Three Qualities

Three Qualities
Photo by Glenn Carstens-Peters / Unsplash

A couple of weeks back,  one of my friends asked what are the three qualities that I want to develop in my team. And honestly, I was short of just three. So I made a joke about him (benefits of good friends) and diverted the topic.

Over the next few days, I tried to distil what would be those qualities


This is equivalent to the fresh air (at least for me).

Make bland work tasty.

I have seen people complaining about a boring task, and for the same task people saying they are going to read a book to understand it more as it was so fascinating.

I have been to this camp recently while working with a colleague from the pharmaceutical domain. It's like coding on humans instead of a laptop.

A lot of interesting by-products come up when you are curious about the task (patents, articles, research papers, new utility, sometimes even products).

People repair code in the official library on Github, write blog posts on solutions, and improve the efficiency by exponential numbers just because their mind said it doesn't look right when everyone said this is how it works.

I love it whenever I am working with someone who's curious and this is the trait that I want to pre-install in everyone who joins our team.

Robust Resilience

This is a fully loaded term and I was not even clear with the definition (although I have heard this word from a lot of influencers). To understand it, we may have to define supporting variables first.


It's the capability to perform in case of known failure.

This is an essential pillar for any team and is optimised by systems. Like we don't have the API for this data or we don't have an open-source library for this. There would be a guideline for Plan B as to what to do now.

Robustness comes when you learn from failure and code the system so that it doesn't happen again.

For this to happen there should be a psychological safety net where you can openly share the failure and design the process to avoid it in future. This is the critical part where culture would be the deciding parameter.

To publicise failure is the anti-goal of humans since our teacher is evolution. To build social capital with a team where people can share openly is a big challenge and I am still trying to solve it at the company level (it's safe to say we have solved it within my team).

Sharing TIL is one such way, where you encourage the collective knowledge so that someone else won't repeat the same mistake again. Another is not to discard things as if it would be a piece of common knowledge.

We celebrate all learning without plotting it against experience level.

Now, robustness can be achieved in a lot of ways.

For instance, I can set up a system that says that our product should have zero bugs, anytime a bug comes up, we corner one developer, put the blame and make a lesson for everyone out of it.

Another way is to do a postmortem, document the best practice, make a checklist of things to do and put a system so that it doesn't happen for the same reason. Both ways achieve the same goal, but internally they are totally opposite.

Companies that focus on just numbers will most likely adopt the first method as it's easy.

There's a slight signal that is emitted when such things happen. People go into two modes, one is reactive (firefighting mode). This is where you come into motion once there's a fire and then you do all you can to control it. Put band-aid solutions.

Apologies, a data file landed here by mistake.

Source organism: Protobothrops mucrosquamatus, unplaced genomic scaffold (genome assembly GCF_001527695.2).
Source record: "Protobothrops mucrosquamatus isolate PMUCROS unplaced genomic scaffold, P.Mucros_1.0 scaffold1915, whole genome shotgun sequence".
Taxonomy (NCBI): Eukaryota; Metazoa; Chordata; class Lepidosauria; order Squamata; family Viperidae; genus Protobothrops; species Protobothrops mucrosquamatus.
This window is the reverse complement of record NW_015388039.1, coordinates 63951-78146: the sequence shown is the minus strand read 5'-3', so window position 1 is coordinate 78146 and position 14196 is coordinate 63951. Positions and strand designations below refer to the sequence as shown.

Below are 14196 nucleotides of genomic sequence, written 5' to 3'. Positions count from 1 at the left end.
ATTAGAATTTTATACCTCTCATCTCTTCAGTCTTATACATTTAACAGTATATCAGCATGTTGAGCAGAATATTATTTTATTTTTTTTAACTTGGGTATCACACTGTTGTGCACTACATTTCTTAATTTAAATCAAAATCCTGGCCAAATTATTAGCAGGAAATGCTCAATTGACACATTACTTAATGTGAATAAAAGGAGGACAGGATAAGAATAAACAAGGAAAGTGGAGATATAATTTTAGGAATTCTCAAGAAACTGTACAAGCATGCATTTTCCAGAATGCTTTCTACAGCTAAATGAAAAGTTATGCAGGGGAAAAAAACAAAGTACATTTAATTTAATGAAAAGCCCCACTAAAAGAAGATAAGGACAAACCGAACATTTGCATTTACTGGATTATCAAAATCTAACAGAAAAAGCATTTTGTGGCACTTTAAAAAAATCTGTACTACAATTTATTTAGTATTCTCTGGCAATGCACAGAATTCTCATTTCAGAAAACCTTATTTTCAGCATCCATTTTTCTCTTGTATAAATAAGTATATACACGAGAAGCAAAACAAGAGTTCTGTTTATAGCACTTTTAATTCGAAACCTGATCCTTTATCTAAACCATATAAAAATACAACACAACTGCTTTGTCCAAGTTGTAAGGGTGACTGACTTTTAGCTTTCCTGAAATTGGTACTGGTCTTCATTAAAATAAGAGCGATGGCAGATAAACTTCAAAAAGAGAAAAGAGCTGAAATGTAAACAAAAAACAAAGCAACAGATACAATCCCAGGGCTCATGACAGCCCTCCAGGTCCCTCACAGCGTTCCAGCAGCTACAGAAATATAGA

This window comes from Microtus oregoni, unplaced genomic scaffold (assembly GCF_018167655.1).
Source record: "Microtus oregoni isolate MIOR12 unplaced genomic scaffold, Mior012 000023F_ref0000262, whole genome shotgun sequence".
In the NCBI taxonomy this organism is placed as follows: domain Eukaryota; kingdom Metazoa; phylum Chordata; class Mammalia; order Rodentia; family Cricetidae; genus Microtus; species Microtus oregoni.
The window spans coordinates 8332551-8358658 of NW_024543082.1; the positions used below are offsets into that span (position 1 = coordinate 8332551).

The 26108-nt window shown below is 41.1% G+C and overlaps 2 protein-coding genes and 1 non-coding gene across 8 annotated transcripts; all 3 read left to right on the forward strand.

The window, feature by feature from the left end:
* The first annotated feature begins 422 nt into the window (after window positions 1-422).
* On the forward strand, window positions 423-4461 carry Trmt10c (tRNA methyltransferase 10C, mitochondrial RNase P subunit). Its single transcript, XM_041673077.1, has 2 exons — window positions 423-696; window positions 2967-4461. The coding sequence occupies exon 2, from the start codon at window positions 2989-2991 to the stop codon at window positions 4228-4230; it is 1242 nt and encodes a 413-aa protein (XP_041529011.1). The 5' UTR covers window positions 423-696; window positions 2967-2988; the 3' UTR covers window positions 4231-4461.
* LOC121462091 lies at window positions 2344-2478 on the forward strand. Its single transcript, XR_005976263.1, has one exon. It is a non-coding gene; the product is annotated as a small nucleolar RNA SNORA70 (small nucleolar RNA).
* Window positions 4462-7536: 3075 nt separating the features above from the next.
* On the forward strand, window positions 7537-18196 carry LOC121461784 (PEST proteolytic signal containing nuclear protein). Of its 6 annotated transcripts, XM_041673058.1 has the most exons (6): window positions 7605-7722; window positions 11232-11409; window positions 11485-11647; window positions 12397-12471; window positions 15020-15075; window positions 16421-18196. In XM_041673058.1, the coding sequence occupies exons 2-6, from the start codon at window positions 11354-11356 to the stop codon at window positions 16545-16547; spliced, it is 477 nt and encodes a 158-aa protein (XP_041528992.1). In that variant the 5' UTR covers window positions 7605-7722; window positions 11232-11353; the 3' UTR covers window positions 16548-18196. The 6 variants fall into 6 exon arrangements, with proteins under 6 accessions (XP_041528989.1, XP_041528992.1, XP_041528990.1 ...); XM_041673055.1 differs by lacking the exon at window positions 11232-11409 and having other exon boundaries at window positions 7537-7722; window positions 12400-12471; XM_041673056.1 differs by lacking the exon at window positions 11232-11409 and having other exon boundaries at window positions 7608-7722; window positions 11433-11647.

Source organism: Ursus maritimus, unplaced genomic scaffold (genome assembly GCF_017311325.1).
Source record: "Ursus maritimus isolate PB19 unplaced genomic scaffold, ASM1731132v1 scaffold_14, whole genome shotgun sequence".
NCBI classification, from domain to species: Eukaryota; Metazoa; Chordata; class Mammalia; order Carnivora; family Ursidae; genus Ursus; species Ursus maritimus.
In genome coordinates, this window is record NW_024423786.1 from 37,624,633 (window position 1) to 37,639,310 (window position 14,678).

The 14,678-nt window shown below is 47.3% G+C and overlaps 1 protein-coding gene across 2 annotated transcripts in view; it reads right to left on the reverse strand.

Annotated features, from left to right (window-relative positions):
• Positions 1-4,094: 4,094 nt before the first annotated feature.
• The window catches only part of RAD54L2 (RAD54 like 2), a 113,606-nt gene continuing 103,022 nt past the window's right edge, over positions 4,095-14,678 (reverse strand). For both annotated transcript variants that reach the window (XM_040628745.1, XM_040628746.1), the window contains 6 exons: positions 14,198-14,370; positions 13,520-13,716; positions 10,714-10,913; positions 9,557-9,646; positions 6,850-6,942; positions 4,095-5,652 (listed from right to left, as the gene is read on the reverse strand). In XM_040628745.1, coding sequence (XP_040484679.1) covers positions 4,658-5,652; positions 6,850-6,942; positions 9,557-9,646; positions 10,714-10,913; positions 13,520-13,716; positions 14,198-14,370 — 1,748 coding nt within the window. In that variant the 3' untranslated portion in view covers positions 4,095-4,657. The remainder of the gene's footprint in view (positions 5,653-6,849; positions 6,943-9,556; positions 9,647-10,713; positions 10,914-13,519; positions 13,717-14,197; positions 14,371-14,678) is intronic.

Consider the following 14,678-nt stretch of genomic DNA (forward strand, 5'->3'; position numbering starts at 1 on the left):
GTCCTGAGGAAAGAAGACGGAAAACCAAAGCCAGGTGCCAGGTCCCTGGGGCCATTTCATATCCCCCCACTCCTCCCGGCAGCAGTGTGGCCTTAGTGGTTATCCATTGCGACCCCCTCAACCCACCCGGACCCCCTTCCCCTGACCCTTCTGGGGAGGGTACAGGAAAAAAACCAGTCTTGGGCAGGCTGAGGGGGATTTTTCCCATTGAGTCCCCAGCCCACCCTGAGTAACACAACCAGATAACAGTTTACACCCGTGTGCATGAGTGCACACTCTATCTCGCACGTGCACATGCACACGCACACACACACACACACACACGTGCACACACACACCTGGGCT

Another is proactive where you start anticipating the problem (this is not same as premature optimisation), or you draw parallel in different directions.

Like our quality team lead recently hacked one of our products and this gave us an idea that what if someone who's far more experienced than us hacked our product which we feel is totally safe and used by a lot of clients? So we are hiring a third party vendor to do a pen test on our products. People who anticipate and put systems in place even before someone thought there would be a fire go a long way in a speedier manner.

You are promoted for the job that you have already done.

Once you have robustness, you can focus on resilience as robustness is a prerequisite for resilience.


Resilience is like a super power where you can narrate the direction in case of unknown unknowns

These are the situations which were never anticipated (like Covid 19) and how to react in such situations is resilience. You need to be creative to evolve continuously.

When I first met our biggest client in China, I said zero words. I bet the client's team thought I was mute. I could code and solve any problem that they were saying, but I was not a good translator. I was stuck in my code editor.

After the trip my mentor shared a small tip with me, he said "do the small talk whenever you hire a cab". This was so frustrating and challenging at first, but I realized how important this small exercise was to be able to speak to clients. This is why I push my team to do a lot of things which sometimes make zero sense at face value like marketing your talk, or watching Netflix/Masterclass on a lot of different topics. This is why they are made to attend a lot of workshops so that they don't act like a mannequin in client meetings.

To make them resilient, some of them might hate it because the unknowns are still unknown and the logical part of our brain says as to why they are putting this much pressure on non-relevant stuff.

Some lessons are learnt the hard way and with a ton of regret.

So Curiosity and Resilience are two that I have shortlisted and I am still searching for the third one, if you have any suggestions please let me know :)